or chif·fon·nier



a high chest of drawers or bureau, often having a mirror on top.
a low bookcase of the English Regency, with grille doors or doorless.
a shallow, tall, open piece of furniture, of the 18th century, having shelves for the display of china.

Origin of chiffonier

From the French word chiffonnier, dating back to 1800–10. See chiffon, -ier2 Unabridged Based on the Random House Unabridged Dictionary, © Random House, Inc. 2019

Related Words for chiffonier

commode, chest, cupboard, bureau, dresser

Examples from the Web for chiffonier

Historical Examples of chiffonier

  • It contained a small bed, a chiffonier and dresser, a table, some chairs and a trunk.

    The Film of Fear

    Arnold Fredericks

  • Jerry picked up the letter from the chiffonier and handed it to Ronny.

  • This done he studied himself in the glass of the chiffonier and was deeply pleased.

    From Place to Place

    Irvin S. Cobb

  • She was bending over the drawer of the chiffonier while she robbed it of its contents.

  • He kicked over a chiffonier, which tumbled on the carpet, broken into pieces.

    Ten Years Later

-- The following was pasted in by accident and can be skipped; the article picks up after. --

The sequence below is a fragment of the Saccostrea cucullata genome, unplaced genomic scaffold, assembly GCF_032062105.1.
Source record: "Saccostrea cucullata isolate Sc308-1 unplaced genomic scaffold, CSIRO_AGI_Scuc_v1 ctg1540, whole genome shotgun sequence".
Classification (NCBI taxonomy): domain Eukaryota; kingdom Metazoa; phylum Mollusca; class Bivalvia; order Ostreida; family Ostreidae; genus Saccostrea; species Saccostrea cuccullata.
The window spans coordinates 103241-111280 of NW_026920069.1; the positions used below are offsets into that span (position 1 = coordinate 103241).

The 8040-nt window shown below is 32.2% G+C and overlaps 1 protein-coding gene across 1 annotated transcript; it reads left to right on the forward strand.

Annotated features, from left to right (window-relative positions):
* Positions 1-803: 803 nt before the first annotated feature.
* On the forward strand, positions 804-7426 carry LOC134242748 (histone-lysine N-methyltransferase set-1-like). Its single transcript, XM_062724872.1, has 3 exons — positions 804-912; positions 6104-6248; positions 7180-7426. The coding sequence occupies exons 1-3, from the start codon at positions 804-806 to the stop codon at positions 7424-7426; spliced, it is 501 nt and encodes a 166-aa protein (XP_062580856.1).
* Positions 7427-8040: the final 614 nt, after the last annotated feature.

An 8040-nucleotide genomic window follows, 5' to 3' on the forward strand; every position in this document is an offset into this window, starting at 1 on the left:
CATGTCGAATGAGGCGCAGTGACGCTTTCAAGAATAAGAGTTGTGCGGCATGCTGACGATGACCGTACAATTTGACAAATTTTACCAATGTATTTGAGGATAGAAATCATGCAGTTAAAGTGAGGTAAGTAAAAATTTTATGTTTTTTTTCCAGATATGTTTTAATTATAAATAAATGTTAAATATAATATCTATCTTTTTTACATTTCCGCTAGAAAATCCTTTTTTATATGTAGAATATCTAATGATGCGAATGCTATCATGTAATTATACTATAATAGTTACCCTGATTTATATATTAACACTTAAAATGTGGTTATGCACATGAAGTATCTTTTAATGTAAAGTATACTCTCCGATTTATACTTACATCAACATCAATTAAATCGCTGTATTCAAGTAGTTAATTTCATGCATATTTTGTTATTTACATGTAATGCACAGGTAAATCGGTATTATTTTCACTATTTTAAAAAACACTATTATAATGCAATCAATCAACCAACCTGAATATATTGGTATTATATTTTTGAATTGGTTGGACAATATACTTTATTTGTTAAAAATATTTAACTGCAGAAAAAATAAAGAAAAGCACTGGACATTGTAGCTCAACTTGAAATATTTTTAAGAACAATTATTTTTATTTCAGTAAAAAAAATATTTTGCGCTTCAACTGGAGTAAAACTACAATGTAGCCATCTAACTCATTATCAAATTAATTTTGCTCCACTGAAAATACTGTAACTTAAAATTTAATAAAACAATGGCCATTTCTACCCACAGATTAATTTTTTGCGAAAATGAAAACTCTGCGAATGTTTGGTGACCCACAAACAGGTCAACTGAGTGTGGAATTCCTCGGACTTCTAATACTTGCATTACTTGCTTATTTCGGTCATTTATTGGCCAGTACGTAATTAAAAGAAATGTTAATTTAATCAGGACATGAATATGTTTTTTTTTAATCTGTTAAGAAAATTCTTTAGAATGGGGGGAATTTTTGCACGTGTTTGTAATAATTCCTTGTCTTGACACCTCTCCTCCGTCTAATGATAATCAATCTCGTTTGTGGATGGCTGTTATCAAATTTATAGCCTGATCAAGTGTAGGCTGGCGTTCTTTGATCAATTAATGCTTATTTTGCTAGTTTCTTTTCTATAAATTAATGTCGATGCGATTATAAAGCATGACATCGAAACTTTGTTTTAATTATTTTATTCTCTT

Alexandre Dumas, Pere

British Dictionary definitions for chiffonier




a tall, elegant chest of drawers, originally intended for holding needlework
a wide low open-fronted cabinet, sometimes fitted with two grille doors and shelves

Word Origin for chiffonier

C19: from French, from chiffon rag; see chiffon
Collins English Dictionary - Complete & Unabridged 2012 Digital Edition © William Collins Sons & Co. Ltd. 1979, 1986 © HarperCollins Publishers 1998, 2000, 2003, 2005, 2006, 2007, 2009, 2012

Word Origin and History for chiffonier

"piece of furniture with drawers for women's needlework, cloth, etc.," 1806, from French chiffonnier, a transferred use, literally "rag gatherer," from chiffon, diminutive of chiffe "rag, piece of cloth, scrap, flimsy stuff" (see chiffon).

Online Etymology Dictionary, © 2010 Douglas Harper